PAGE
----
We’ve been having trouble with the task for this week at Pedagogy First!, the aggregated blog of the POT Certificate Class. I posted a task that asked participants to create a Slidecast (PPT -> Slideshare -> plus audio) or a Jing (usually uploaded to Screencast.com), then embed it into this week’s blog post.
But oh! Trouble ensued because the current free versions of Edublogs and WordPress.com make embedding these items difficult or impossible. While those of us running our own blogs on our own or rented servers can control our WordPress blogs, these vendors have the control. The free Edublog (built on WordPress) won’t actually accept the Jing embed code, and blog posts saying it will lead us astray. It won’t accept the Slideshare embed code either. They tell you that you can embed media in an Edublog, but the fine print says maybe not if it’s a free account. The free WordPress.com blog will accept the Slideshare shortcode, but not the Jing embed code, even when one is very careful. This post says that you can use Vodpod, but one of our participants tried it and it failed. Some participants got around this by downloading the mp4 of their Jing and uploading it to YouTube so they could embed it. I tried downloading the swf version of a Jing to try this tip, but I could only seem to download mp4. So Jing isn’t even trying to help (they want you dependent on Screencast.com, where if your Jings have too many viewers they insist you have a paid account).
We need a new standard for the basic functions of blogs and other social webware. And once I read Martin Weller’s post from 2008, I realized that these are the basics:
A blog or social webware of any kind is useless without embed. . If you cannot share right from your space, if people must click away using a link, the implication is that the media is not yours. It “belongs” to Slideshare or Screencast. YouTube and Vimeo balance this issue, by allowing embed but branding the player. That makes more sense. (BTW, those mysterious embed codes they “give” you are just basic object and embed HTML, which have been around for over a decade — everywhere should accept them.)
Any site that gets updated, but does not have the RSS feed obviously available is similarly useless. Readers need to be able to aggregate all the things they read, create their own newspaper, if you will. Some of the themes in WordPress (including many available through Edublogs and WordPress.com) don’t have an obvious RSS button available, so unless you know how their feed is structured, you can’t put it in an aggregator. And how is it possible that the RSS for Comments is still separate from the Posts? How can there be no progress with this?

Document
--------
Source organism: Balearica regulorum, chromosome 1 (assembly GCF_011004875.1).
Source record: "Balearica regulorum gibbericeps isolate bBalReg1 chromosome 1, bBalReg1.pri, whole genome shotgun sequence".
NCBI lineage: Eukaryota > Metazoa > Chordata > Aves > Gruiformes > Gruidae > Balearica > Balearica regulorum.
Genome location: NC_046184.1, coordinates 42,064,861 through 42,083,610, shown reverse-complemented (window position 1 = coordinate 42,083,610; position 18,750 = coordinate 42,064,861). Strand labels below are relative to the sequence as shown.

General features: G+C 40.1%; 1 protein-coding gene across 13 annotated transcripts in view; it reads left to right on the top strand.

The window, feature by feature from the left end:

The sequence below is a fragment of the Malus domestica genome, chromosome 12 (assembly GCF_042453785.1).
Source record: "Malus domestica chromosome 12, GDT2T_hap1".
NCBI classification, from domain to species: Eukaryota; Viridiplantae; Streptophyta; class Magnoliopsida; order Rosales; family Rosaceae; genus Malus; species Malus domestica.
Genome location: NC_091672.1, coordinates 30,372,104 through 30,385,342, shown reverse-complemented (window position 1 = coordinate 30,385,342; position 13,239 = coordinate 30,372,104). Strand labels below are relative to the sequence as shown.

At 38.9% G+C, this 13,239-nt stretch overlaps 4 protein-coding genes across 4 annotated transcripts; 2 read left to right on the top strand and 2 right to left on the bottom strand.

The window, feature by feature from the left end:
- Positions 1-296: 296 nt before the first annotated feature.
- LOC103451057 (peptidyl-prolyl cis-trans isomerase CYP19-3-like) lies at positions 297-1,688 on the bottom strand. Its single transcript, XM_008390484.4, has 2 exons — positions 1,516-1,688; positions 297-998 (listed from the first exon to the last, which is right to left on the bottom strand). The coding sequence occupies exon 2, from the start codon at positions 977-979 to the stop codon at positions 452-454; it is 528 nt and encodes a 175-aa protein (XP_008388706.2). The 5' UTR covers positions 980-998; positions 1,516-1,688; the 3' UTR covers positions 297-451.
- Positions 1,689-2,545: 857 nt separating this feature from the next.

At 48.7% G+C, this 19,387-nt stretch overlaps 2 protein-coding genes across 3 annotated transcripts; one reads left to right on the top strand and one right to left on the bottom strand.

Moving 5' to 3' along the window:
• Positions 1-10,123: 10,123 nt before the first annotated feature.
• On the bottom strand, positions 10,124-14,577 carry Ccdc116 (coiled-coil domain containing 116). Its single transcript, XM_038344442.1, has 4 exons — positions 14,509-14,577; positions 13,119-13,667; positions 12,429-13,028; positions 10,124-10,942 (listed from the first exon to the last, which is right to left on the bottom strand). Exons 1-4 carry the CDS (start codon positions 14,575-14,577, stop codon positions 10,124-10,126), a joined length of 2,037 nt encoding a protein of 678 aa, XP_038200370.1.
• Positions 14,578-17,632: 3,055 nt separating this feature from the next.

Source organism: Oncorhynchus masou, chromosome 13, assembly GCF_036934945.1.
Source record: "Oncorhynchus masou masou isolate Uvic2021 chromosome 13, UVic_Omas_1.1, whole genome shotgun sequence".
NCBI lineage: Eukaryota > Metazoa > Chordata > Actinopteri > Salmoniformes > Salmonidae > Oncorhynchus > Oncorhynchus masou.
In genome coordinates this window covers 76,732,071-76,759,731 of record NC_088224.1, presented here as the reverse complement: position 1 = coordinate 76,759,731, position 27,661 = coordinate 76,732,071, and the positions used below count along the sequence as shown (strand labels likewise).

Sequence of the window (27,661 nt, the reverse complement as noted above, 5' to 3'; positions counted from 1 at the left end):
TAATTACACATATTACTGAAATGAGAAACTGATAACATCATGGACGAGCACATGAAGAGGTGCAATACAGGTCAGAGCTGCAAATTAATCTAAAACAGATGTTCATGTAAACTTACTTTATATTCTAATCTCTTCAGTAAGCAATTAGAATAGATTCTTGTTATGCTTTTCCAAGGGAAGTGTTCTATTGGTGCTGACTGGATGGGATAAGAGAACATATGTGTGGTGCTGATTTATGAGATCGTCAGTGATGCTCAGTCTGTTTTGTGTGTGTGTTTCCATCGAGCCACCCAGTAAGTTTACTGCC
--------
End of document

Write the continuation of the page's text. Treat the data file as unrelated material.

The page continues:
We’re still confused by tags, since Twitter needs a hashtag, while blogs use either Tags or Categories, which are difficult to distinguish. Still, most of the save-and-share technologies get the tag idea. Nevertheless, if everyone is using an agreed upon tag on their blogs, there is no way to find these across the entire web. The closest we’ve found is to search for the tag in Google Blog Search, but it’s very delayed and misses many of them, tending to favor those who put the tag in their post title. For my purposes, if people use our potcert11 tag outside the class, I have trouble aggregating these into a blog or widget, or reading them myself.
It’s incredibly stupid that we can’t do these things for free. They are basic. If you want to pull us in to have us pay for premium features, you need to understand which features are basic rather than optional.
This is serious enough to have me rethinking our recommendations for newbies to use Edublogs or WordPress.com. Posterous and Tumblr are now being seen as being better for this kind of thing. Maybe they are, and we should focus less on full blogging platforms and more on embed, feed and tag.